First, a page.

Proton therapy uses positively charged atomic particles, traveling up to two-thirds the speed of light, to fight cancer. A cyclotron, or particle accelerator, creates protons from hydrogen molecules. The proton beam is sent to the treatment room through a transport system consisting of magnets, called the beam line, finally arriving in the gantry, a device that rotates around the patient. The beam is directed to the patient through a nozzle that targets the tumor.
 
While proton therapy is not effective against all cancers, Dr. Stevens explained it is effective in treating many solid and localized tumors, including:
 
• pediatric cancers
• soft tissue cancers that develop in bone or muscle
• brain and skull base tumors
• eye tumors
• head/neck cancers
• abdominal/pelvic tumors
• liver tumors
• lung and thoracic cancers
• left-side breast cancer
 
“Proton therapy is an ideal treatment option for many patients, especially those with tumors close to vital organs,” added Dr. Stevens. “For children, those most vulnerable and susceptible to the damage of traditional radiation therapy, proton therapy offers less radiation exposure while reducing side effects.” 
Advanced technology
 
“Our IBA ProteusOne single-room treatment system includes precision technologies,” said Dr. Stevens. “Intensity Modulated Proton Therapy, which combines Pencil Beam Scanning and 3-D Cone Beam CT, can target a tumor within less than a millimeter.”
 
Pencil Beam Scanning refers to the delivery of protons in a thin beam. Like a pencil, the beam uses back and forth motions to target the treatment area – the shape, size and depth. It “paints” a radiation dose on tumors layer by layer. Compared to X-ray beams, which pass through a patient, proton beams deliver targeted radiation to the tumor and then stop – resulting in no exit dose.
 
Radiation oncologists at Beaumont are well versed in precise image guidance, having developed cone beam CT technology almost 20 years ago. Image guidance allows doctors to analyze soft tissue and bone contrast to see tumor changes.
 
Single-room facility
 
Unlike larger, multiroom proton treatment facilities, Beaumont’s compact, single-room treatment center is more affordable to build and maintain. Along with advanced, image-guided technology, Beaumont’s facility includes the Philips Ambient Experience system that lets patients select a color theme, music and video for relaxation during treatment.
 
“Our center offers the most advanced proton technology available anywhere in the world,” said Dr. Stevens. “We will have the ability to potentially cure patients that have failed conventional treatment at other centers.”
 
In February 2015, construction began on the $40 million Proton Therapy Center. The two-story building is 25,200-square-feet, including a basement. The first floor houses the Proton Therapy Center, including a cyclotron and gantry that produces and delivers proton beams to a single-room treatment area. The second floor will soon be the home of Beaumont’s Center for Children with Cancer and Blood Disorders.
 
Beaumont chose Ion Beam Applications S.A., or IBA, of Belgium, to manufacture, install and maintain the proton system. An Atlanta-based proton therapy development group, Proton International, is lending its operational expertise.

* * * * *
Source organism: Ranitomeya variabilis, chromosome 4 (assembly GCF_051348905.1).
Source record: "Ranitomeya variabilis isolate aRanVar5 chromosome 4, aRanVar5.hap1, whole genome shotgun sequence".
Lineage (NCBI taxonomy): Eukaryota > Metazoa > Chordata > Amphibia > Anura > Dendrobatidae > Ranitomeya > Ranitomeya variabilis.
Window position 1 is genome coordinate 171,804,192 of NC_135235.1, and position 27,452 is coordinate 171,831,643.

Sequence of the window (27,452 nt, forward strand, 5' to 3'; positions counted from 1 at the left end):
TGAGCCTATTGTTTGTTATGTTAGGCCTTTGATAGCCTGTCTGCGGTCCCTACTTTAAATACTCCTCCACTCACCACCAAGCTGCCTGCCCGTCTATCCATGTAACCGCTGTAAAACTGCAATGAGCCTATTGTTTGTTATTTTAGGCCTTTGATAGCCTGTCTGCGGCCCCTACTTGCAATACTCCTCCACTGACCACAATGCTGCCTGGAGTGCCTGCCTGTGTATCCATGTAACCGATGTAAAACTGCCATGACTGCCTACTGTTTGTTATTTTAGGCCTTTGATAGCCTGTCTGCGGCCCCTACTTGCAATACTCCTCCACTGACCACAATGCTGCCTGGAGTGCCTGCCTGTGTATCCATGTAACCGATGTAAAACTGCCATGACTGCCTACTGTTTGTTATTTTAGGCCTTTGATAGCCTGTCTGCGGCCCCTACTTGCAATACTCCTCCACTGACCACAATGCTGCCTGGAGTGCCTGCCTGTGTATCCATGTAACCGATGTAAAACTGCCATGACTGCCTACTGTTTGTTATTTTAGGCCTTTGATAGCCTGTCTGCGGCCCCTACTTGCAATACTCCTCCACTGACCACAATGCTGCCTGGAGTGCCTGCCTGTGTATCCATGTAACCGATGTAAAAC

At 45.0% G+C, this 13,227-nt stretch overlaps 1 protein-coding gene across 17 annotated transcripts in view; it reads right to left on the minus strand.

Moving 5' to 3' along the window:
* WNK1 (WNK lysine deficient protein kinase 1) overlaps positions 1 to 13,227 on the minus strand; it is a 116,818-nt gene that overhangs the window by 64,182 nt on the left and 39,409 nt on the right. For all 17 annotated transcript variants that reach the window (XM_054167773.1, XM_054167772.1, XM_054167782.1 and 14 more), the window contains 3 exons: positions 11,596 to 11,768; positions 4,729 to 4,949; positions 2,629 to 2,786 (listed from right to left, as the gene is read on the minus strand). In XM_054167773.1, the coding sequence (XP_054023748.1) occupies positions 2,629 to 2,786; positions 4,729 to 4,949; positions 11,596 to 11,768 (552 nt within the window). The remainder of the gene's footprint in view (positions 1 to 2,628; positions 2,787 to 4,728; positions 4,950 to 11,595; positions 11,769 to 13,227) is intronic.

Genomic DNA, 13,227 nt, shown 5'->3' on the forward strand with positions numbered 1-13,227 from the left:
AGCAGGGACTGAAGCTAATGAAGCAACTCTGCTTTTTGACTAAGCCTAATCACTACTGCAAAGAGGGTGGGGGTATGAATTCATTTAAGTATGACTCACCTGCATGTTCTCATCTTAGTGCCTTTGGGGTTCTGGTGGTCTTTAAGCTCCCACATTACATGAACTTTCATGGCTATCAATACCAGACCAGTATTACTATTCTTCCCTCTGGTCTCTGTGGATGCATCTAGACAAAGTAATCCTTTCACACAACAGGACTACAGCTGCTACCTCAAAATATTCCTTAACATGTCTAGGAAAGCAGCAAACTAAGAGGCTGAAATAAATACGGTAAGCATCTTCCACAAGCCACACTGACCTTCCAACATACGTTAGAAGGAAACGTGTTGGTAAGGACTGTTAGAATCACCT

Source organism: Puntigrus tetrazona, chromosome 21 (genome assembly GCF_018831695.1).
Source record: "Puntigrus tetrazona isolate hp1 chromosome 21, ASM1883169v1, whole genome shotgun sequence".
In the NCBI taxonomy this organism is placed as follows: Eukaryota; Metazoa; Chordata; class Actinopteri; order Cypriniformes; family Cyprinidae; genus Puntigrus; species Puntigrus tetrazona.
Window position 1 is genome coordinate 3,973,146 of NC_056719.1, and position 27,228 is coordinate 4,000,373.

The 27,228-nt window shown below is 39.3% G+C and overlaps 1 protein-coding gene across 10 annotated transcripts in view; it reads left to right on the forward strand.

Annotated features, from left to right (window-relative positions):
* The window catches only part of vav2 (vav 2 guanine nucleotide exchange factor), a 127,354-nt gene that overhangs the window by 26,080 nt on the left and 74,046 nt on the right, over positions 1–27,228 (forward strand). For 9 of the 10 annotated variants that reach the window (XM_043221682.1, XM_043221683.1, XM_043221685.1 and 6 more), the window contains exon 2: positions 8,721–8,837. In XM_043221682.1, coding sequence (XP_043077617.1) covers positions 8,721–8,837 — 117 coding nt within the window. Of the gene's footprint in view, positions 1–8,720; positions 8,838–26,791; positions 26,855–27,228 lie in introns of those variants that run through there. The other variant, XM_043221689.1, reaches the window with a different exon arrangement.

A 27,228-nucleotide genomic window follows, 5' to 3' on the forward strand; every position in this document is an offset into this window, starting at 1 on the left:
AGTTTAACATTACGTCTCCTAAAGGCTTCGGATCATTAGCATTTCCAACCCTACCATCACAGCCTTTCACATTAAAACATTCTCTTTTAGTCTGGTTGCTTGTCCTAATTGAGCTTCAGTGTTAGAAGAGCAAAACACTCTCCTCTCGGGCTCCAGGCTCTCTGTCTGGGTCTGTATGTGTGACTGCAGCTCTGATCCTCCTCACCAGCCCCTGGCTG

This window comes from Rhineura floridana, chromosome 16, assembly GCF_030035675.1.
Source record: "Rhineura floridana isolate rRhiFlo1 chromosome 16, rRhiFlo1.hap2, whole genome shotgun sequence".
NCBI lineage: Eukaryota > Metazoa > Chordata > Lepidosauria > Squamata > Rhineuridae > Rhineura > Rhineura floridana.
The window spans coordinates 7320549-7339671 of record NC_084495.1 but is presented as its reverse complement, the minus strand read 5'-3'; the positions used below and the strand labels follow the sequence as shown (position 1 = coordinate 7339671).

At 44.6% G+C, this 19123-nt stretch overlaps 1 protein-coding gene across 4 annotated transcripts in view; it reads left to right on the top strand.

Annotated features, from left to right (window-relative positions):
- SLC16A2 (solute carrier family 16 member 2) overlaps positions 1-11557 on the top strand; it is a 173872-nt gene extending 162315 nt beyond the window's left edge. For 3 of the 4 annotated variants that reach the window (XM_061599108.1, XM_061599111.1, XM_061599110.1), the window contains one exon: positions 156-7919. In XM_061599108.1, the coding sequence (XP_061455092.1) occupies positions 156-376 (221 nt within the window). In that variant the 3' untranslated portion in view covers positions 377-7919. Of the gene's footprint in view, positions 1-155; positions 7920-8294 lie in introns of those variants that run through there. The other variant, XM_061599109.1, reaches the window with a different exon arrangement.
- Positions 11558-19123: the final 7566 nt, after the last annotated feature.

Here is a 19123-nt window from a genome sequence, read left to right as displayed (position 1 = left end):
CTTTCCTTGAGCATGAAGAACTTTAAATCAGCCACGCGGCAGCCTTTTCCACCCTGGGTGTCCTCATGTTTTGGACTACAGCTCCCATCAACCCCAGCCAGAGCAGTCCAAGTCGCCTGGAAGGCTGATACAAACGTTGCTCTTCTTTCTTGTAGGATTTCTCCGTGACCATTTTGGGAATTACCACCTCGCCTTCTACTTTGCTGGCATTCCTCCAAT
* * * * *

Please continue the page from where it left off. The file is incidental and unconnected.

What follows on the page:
Beaumont’s Facilities Management department oversaw design and construction, with Kasco Construction as the contractor and SmithGroupJJR, as the architect.
 
Comprehensive cancer care
 
Proton therapy is an important addition to Beaumont’s comprehensive arsenal of leading-edge cancer treatments. Beaumont’s Radiation Oncology department is ranked among the nation’s best for advanced technology, innovative treatment and research. Advanced radiation treatments developed at Beaumont include adaptive radiation therapy, image-guided radiation therapy, intensity-modulated arc therapy, high-dose rate brachytherapy and hyperthermia therapy.
 
To learn more about the new center and its capabilities, call Beaumont’s Radiation Oncology program at 248-551-8402 or go to www.Beaumont.org/proton-therapy.
 

Get ready for Shakespeare Royal Oak 2017

It's that time of year! Get ready for the 17th season of the professional Shakespeare Royal Oak festival in Starr-Jaycee Park! Opening night is July 27 and the season runs through August 6. We are so excited! 

Three Great Shows.
 
Join us for The Taming of the Shew, opening Thursday July 27, with eight evening performances through August 6. Our fun Daylight Show (recommended for age 8 and up), is a Water Works' original Shakespeare in Love & War, running six days, July 29 to August 5. Water Works Teen Ensemble, our popular high school experience, presents their version ofHamlet, with three shows July 29 to July 31. And finally, KidsAct! camp which runs July 31-Aug 5 for grades 1-8 is filling up with registrations.  
 
Fun in the Park.
 
We offer Michigan craft beer and wine during all of our professional shows, plus fresh made popcorn and fun snacks. Concessions are cash only and please bring proper ID. We welcome you to bring your own picnic for outside the theatre area (no alcohol allowed there). You'll find free and easy parking on Farley Field at the west end of the park. And be weather aware, temps might be higher during the day, but our night time shows are quite comfortable under the canopy of trees and the evening breeze! 
 
More information, including easy ticket purchasing (good for any performance), and show schedules are available at our website  www.shakespeareroyaloak.com.
 
So grab a blanket or your lawn chairs, bring your family and friends, and be entertained and amazed by the talented local professionals of Shakespeare Royal Oak! 

Board announces business workshop on August 9th

On Wednesday, August 9, 2017, the Oakland County Board of Commissioners, in partnership with the Oakland County Department of Economic Development & Community Affairs and Purchasing, will present a business workshop for local business owners and entrepreneurs. The event is free and will begin at 2:00pm in the Oakland County Executive Office Building Conference Center at 2100 Pontiac Lake Road (Building 41W) in Waterford, Michigan.